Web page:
Monday, October 28, 2013

Queering Game Development, slides

Hey. QGCon just ended and it was a blast. I'll post more thoughts later.

For now, here are the slides from my talk, "Queering Game Development", which I think was fairly well-received? Some of the slides may not seem very clear / might need some unpacking; I'll post a more comprehensive essay adaptation of the talk later too, or maybe make a video? (EDIT: recording of talk on the archived stream starts at around 2:37:00)

Monday, October 21, 2013

The Game Studies of Game Development

This is an excerpt from "Queering Game Development", a talk I'm giving at QGCon (October 26-27) at UC Berkeley. Registration is free and open to the public.

You could see "games", as a complex field of theory and practice, as roughly the sum of three sub-fields: Game Studies, Game Design, and Game Development.

Wednesday, October 16, 2013

"Developing a Half-Life Mod: Science and Industry" at NYU Game Center, Oct 23

"Indie-game developers, Kevin Cancienne and Peter Ginsberg, will talk about their experiences developing Science and Industry, a Half-Life mod. Hear about the design process of this humorous and innovative team-based multiplayer game and the community that helped bring it together. Robert Yang, first-person shooter scholar and developer, will be leading a question and answer session after the lecture."
2 Metrotech Center, 8th Floor Lecture Hall
Wednesday October 23, 7pm
RSVP for the event; free and open to public.

Friday, October 11, 2013

Two talk descriptions at QGCon and Practice

Sorry that this blog's been suffering a bit as of late. I've been busy.

My teaching load is ramping up (which is good, having more day job is nice) and I've been devoting most of my free time toward working on games, transcribing Level With Me vol. 2 at Rock Paper Shotgun, and writing / researching for two talks I'm delivering -- one at QGCon, and the other at Practice.

Here are the two blurbs:

"Queering Game Development" @ QGCon, Oct 27 in Berkeley, California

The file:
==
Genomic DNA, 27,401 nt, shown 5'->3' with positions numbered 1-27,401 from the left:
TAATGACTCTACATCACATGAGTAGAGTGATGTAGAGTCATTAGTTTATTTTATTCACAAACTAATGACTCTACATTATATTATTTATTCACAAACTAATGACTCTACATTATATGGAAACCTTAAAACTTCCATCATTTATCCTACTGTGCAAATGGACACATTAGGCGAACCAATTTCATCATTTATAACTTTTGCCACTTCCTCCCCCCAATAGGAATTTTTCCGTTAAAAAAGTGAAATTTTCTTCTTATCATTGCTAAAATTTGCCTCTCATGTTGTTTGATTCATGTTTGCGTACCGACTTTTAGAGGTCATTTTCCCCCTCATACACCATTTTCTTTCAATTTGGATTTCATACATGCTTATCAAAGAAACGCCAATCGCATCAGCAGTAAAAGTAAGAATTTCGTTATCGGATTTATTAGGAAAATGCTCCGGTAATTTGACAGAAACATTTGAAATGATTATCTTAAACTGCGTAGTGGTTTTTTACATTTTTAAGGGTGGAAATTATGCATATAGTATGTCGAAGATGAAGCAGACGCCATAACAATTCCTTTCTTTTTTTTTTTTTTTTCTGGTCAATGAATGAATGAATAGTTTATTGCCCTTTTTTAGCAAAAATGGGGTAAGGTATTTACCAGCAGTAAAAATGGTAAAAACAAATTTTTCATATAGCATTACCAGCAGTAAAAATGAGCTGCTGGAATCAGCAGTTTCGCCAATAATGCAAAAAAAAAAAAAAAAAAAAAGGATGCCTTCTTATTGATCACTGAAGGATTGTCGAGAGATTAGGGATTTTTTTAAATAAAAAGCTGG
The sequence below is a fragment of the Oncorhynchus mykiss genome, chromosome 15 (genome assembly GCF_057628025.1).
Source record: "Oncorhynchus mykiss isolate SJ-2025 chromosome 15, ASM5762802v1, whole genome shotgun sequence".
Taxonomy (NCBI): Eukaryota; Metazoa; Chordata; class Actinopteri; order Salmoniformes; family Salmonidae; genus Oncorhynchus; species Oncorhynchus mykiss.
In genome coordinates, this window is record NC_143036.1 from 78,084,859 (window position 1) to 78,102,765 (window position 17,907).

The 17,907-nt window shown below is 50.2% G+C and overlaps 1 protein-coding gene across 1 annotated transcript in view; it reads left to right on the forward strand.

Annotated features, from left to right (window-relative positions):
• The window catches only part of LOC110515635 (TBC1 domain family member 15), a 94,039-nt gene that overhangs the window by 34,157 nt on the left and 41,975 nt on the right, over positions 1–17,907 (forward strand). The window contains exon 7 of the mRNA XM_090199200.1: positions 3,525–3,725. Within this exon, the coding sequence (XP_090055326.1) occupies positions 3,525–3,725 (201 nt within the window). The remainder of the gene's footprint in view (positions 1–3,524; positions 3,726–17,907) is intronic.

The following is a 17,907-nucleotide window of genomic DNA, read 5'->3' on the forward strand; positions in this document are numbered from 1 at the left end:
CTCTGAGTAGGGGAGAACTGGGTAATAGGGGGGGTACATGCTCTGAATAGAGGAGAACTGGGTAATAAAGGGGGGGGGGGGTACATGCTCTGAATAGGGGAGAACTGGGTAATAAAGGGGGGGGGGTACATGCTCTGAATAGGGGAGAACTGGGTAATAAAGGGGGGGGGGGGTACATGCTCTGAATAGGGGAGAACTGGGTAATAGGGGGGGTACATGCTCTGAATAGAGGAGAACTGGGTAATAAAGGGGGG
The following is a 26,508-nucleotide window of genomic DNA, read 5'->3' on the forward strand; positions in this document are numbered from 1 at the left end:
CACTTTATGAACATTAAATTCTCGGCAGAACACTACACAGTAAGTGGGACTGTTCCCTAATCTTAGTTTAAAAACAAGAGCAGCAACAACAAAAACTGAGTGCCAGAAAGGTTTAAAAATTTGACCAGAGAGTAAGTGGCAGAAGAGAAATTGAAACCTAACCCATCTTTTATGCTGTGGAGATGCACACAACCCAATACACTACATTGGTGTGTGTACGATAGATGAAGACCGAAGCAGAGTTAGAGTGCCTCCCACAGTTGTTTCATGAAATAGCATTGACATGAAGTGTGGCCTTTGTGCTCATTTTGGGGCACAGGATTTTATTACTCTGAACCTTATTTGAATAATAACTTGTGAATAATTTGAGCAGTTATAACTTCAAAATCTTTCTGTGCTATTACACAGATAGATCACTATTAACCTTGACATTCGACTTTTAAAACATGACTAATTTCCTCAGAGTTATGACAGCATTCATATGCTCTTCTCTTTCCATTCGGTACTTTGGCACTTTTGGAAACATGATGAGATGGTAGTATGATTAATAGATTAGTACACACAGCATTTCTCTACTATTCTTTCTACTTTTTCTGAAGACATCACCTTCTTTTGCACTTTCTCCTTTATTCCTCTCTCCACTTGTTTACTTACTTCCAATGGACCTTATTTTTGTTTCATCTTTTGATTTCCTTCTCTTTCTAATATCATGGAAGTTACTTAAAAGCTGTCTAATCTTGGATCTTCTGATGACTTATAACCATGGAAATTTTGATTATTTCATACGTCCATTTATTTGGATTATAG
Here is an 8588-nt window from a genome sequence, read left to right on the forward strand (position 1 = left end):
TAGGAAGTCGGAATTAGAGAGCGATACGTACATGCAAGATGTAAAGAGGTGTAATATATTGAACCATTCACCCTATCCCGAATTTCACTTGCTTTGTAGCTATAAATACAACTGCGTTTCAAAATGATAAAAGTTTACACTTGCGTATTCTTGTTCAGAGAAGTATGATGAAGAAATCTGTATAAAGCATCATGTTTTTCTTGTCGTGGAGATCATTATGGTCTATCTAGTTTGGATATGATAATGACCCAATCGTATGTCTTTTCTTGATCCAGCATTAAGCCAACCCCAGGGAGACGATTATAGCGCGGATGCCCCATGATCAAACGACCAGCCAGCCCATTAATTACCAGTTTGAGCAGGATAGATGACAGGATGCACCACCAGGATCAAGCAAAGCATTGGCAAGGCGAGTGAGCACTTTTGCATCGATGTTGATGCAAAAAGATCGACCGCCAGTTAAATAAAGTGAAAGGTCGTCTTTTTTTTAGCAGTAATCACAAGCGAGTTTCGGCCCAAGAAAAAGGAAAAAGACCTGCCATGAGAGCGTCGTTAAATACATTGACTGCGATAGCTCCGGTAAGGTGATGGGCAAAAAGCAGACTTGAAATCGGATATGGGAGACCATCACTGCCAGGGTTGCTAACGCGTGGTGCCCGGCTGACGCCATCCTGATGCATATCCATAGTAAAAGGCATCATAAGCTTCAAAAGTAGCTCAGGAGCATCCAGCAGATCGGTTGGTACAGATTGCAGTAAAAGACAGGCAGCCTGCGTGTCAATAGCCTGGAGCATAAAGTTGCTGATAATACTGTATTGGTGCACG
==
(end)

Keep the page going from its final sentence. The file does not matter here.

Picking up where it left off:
Queer and feminist critiques of games often rely on high level conceptual approaches to games -- that is, analyzing games as cultural products or media objects. The hegemony's response is to go technical and go low-level, to argue that their game engine could not support playable women characters, or to argue production schedules allowed no time to support queer content, etc. Ignoring temporarily how those are bullsh*t reasons, what if we chased them into the matrix? Perhaps we could disclose the politics inherent in game engine architectures, rendering APIs, and technical know-how. If we learn about (and *practice*) actual game development, then we can articulate alternative accounts of game development at a low level, and achieve more comprehensive critiques of games.

"Well-Made: Back to Black Mesa" @ Practice, November 17 in New York City
The modern AAA single player first person shooter consists mainly of two things: shooting faces in implausibly realistic levels with a pistol, machine gun, shotgun, sniper rifle, or rocket launcher -- and obeying NPCs when they trap you inside a room so they can emit voice-over lines at you. Half-Life's legacy in the latter is well-mythologized in history, but what if we re-visit Half-Life as a masterpiece of technical design, enemy encounters, AI scripting, weapons tuning, and architecture? Spoiler: we'll find out it's a pretty well-crafted game.

(I imagine the "Well-Made" as a counterpart to the "Well-Played" or something.)

Monday, October 7, 2013

Indiecade 2013 postpartum

So Indiecade 2013 came and went. I had a pretty great time and I still think it's a pretty good games event. I also think untempered compliments are the least useful form of feedback, so here are some notes, observations, and thoughts:

Tuesday, October 1, 2013

Indiecade 2013

Hey blog readers. I'll be hanging around Indiecade this year, and Nostrum will be on display at the Oculus booth there. Feel free to say hey to me. (It'll probably be awkward for everyone involved, and that's okay.)

On "How to Destroy Everything"

"How to Destroy Everything" is a fairly comprehensive argument for destroying everything.

That if games are art, or if games are culture, or if games are communities -- then we must recognize how art fractures, how culture is in tension with itself, and how communities constantly collapse and re-form into new ones. "Destroying everything" is about celebrating change and diversity and resilience, with the confidence that together we have the power to make something better in the future.

One of the more common instances of bullshit gamer presser-preview snake-oil-speak, alongside "day 1 purchase" and "immersive" and "cinematic," invokes the idea of "our young evolving medium." Whose medium is it? Why, it is We, the Gamers' Medium!!!! But does this Dorito-flavored ruin of Ozymandias -- does this "gamers" even realize what it whispers to itself, about evolving mediums?

At the core of evolution is sex, sex, and sex. Vulnerability! Energy! Trust! Passion! Grunting, feeling, throbbing, moaning... yes... yes... YESSSSSSSS!

I'm pretty sure the "Ludic Century" is already over.